Review by J.T. Johnson
ORIGINAL RELEASE DATE: April 17, 2011
DIRECTOR: Kenneth Branagh
CINEMATOGRAPHY: Haris Zambarloukos
WRITERS: Ashley Edward Miller, Zack Stentz, Don Payne
MUSIC: Patrick Doyle
As a young comic book reader, I was never a fan of the Thor comic books. I always thought that Thor looked pretty lame and I didn’t like the attempt at making the characters speak in Old English. It just wasn’t for me, so I was pretty nervous when Marvel announced a Thor movie as part of their new Marvel Cinematic Universe and really thought it would be the film that I hated.
When “Thor” was released in 2011, though, something else happened. I genuinely had a good time watching the movie and it was there that the movies transformed me into a fan of Marvel’s God of Thunder. The key to the success of this film is in its simplicity at introducing us to the cosmic side of the MCU.
Thor, played effortlessly by Chris Hemsworth, is a vain and cruel boy (his father’s words, not mine). After almost starting a war with the Frost Giants, Odin (Anthony Hopkins) strips Thor of his powers and banishes him to Earth, sending Thor’s famous hammer Mjolnir along with him. Should Thor become worthy again, he will be able to retrieve his hammer and powers once more.
On Earth, Thor encounters a scientist named Jane Foster (Natalie Portman), along with her colleagues Erik Selvig (Stellan Skarsgård) and Darcy Lewis (Kat Dennings). With Thor banished to Earth, his duplicitous brother Loki (Tom Hiddleston) schemes to take over Asgard and destroy his brother once and for all.
The small New Mexico town where Thor is banished is the perfect sandbox, so to speak, where Thor can learn more about serving others instead of just himself. Hemsworth is great and sometimes quite humorous as Thor. He also has a great connection with Portman’s Jane Foster. The only problem with the middle of the film is that it can be quite slow and not much happens in this otherwise epic superhero film.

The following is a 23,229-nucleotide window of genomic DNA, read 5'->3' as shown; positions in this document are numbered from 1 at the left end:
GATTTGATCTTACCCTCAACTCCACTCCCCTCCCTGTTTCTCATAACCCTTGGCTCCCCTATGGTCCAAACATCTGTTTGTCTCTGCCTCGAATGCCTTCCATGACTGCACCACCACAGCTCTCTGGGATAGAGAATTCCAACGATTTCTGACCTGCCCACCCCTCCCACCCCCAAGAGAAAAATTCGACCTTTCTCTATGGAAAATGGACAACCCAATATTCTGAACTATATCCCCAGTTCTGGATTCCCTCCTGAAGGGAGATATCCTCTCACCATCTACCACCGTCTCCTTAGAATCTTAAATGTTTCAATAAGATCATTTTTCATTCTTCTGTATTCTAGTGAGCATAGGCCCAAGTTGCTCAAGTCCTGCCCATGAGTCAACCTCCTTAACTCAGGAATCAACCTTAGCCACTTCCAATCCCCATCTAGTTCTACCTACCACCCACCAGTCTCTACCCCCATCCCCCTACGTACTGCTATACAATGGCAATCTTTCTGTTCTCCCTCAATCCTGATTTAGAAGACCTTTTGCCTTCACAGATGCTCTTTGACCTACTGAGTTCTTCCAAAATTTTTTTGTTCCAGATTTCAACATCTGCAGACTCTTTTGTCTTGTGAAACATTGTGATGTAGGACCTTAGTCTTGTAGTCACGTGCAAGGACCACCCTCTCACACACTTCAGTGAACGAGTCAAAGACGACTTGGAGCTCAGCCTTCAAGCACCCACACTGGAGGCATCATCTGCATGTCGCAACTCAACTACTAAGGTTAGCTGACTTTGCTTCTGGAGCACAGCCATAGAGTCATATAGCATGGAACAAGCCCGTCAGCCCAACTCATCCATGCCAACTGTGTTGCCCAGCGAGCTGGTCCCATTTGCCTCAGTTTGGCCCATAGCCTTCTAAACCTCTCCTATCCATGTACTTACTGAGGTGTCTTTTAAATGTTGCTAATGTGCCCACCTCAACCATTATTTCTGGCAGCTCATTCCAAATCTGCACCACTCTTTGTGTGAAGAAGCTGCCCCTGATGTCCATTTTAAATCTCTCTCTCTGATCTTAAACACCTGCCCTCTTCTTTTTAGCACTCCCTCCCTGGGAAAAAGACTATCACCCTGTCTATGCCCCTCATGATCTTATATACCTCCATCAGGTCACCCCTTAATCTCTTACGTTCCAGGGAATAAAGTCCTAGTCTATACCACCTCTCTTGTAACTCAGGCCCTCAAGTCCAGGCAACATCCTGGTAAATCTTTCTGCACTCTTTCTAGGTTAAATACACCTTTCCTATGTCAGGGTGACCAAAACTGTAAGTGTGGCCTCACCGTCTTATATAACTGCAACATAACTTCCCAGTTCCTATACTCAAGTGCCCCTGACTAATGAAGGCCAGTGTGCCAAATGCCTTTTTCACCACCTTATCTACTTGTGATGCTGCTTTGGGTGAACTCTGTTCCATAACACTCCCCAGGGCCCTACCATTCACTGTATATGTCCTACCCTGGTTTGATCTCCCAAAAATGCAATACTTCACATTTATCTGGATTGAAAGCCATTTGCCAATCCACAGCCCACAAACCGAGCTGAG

The first act containing a sequence where Thor faces off with the Frost Giants and the third act where the Destroyer is used to find Thor on Earth are the best elements to this film. In addition to the action scenes, it also helps that this is one of the few MCU films that actually establishes a solid villain. The movie’s secret weapon is Hiddleston and a screenplay that actually gives Loki a pretty full story.
The problem with most villains in the MCU is that they end up being little more than the main obstacle for whichever superhero the films are focused on. Here, Loki has a far more personal connection to his brother Thor and that makes him a much more lethal threat and more interesting to watch. Hiddleston’s performance also makes Loki a little more sympathetic than past villains but we never forget that Loki is the big bad of the film.
“Thor” is often a somewhat forgotten film in the MCU. It may be a smaller movie when compared to other MCU entries, but this doesn’t mean that it skimps on the fun either. It’s not perfect with a middle act that can drag out, but the movie successfully introduced us to the God of Thunder and one of the best villains that has ever been featured in the MCU!